Every object within a vSphere environment is internally tracked, and referred to, by a unique identifier called moRef ID (“Managed Object Reference ID”).
Every virtual infrastructure object managed by vSphere (datacenters, clusters, hosts, datastores, VMs, vApps, vSwitches and so on) has a moRef ID.
What is the moRef ID?
This identifier is composed of a prefix stating the object type, followed by a numerical ID. For example:
It is important to note that this identifier is guaranteed to be unique only within a single vCenter instance. In this article by William Lam it is explained that an additional identifier called InstanceUUID (unique for a given vCenter) was introduced in vSphere 5.0 that, when coupled with the moRef ID, gives a truly globally unique value.
Quick note: the moRef ID is not to be confused with VMs’ UUID. This universally unique value is stored in the SMBIOS and is conceptually similar to the unique BIOS system identifier in physical systems. This value, unlike the moRef ID, can be duplicated even within the same vCenter, for example as a result of a cloning operation, or a restore from backup.
If you ever need to examine logs from VMware components/solutions or 3rd party software integrating with vSphere, you’ll notice that objects often appear with their moRef ID rather than their name attribute.
For this reason, you may need from time to time to quickly match a moRef ID to the more “friendly” object name. As usual, there are several ways to do this.
Looking up moRef IDs using PowerCLI
PowerCLI is a really cool tool and one of the things you can do with it, is looking up moRef IDs in a fairly easy way.
Note: if you are installing PowerCLI on a Windows Server 2012 / R2 box, you’ll need to enable the .NET Framework 3.5 features (which also include .NET Framework 2.0 features), which can be non-trivial in some cases. There’s a nice how-to in this post.
Once you have PowerCLI up and running, you can connect to your vCenter instance (or single ESX/i host) using the Connect-VIServer cmdlet, and then easily obtain detailed info.
Connect-VIServer <vcenter_or_host> -User <foo\bar> -Password <*****>
After you have successfully connected, the Get-<object_type> cmdlets allow you to know which object has a particular moRef ID in no time.
The “ID” field returned by PowerCLI is actually the moRef, preceded by a slightly more “verbose” string stating the object type. For example:
You can get a very simple table with a one-liner, for example (for VMs):
Get-VM | ft -Property Name,ID -AutoSize
You can always search for a specific ID, just be sure to add an asterisk (*) before the moRef ID you are looking for (so you don’t have to include the object type string every time):
Get-VM -ID <*moRef> | ft -Property Name,ID -AutoSize
Replace Get-VM with Get-VMHost or Get-Datastore (for example) to carry out equivalent operations on other object types.
Get-VMHost -ID <*moRef> | ft -Property Name,ID -AutoSize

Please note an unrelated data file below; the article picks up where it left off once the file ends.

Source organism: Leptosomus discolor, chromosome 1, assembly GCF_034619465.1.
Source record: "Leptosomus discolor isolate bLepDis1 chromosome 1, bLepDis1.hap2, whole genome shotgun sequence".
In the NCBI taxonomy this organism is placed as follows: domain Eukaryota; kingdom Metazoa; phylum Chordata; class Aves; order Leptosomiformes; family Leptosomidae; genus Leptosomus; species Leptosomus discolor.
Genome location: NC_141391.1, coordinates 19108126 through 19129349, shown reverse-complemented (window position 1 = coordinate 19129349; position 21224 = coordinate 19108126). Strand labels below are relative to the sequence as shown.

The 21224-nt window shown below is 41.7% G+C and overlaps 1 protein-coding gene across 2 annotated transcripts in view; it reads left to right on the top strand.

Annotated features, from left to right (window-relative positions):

Get-Datastore -ID <*moRef> | ft -Property Name,ID -AutoSize
Looking up moRef IDs using RVTools
This extremely handy freeware set of tools by Rob de Veij is a long-time favourite among the vSphere aficionados. It offers a great amount of detailed data, in an easily exportable format too.
The latest version of RVTools, v3.6, has been released in February 2014. A fellow italian virtualization professional, Francesco Bonetti, has also recently made a nice post on his blog about RVTools.
After you log in to your vCenter or host, you can get information about the various vSphere object types by clicking on the corresponding tab. You can find the moRef ID value in the result table. It is usually at the very end, look for the “Object Id” column to the far right.
The same can be done for hosts, datastores and so forth. For datastores, you can find the info under the “vMultiPath” tab and not “vDatastore“.
Looking up moRef IDs using the vSphere MOB (Managed Object Browser)
In my experience, this valuable tool is often overlooked by vSphere admins. Its main advantage is that you don’t have to install or configure anything – it is a WebApp, all you need is a browser.
will look up the specified moRef ID and return the corresponding object with all its properties, including its name of course.
You can also browse your whole infrastructure tree simply pointing to
Looking up moRef IDs using Veeam ONE (shameless plug alert!)
As you probably already know, Veeam doesn’t only offer a backup/disaster recovery solution, but a complete virtualization management product too. It is called Veeam ONE and it also integrates with Veeam Backup & Replication.
It is extremely easy to use, yet quite powerful. But enough with the chit-chat, let’s get to it!
You can create a nice-looking report showing the objects you want in no time, complete with moRef IDs.
Just go into the “Workspace” section of Veeam ONE Reporter’s web console:
Create a “Custom Infrastructure” report in Veeam ONE Reporter’s web console and populate it with the data you need. Once you specify the “Object Type” you can add as many columns as you like, there’s also an easy real-time search function that filters columns as you type.
Once you build the report with the desired data, you can save it as a custom report and you can also set its scheduling/distribution options. You’ll find the report in the “My reports” folder if you left the default value for the report destination folder.
The report can be instantly viewed in the browser and then saved in PDF, Word or Excel format. It can also be scheduled as as an e-mail attachment or saved to a local/shared folder of your choice.
… And there you have it! Enjoy! 😉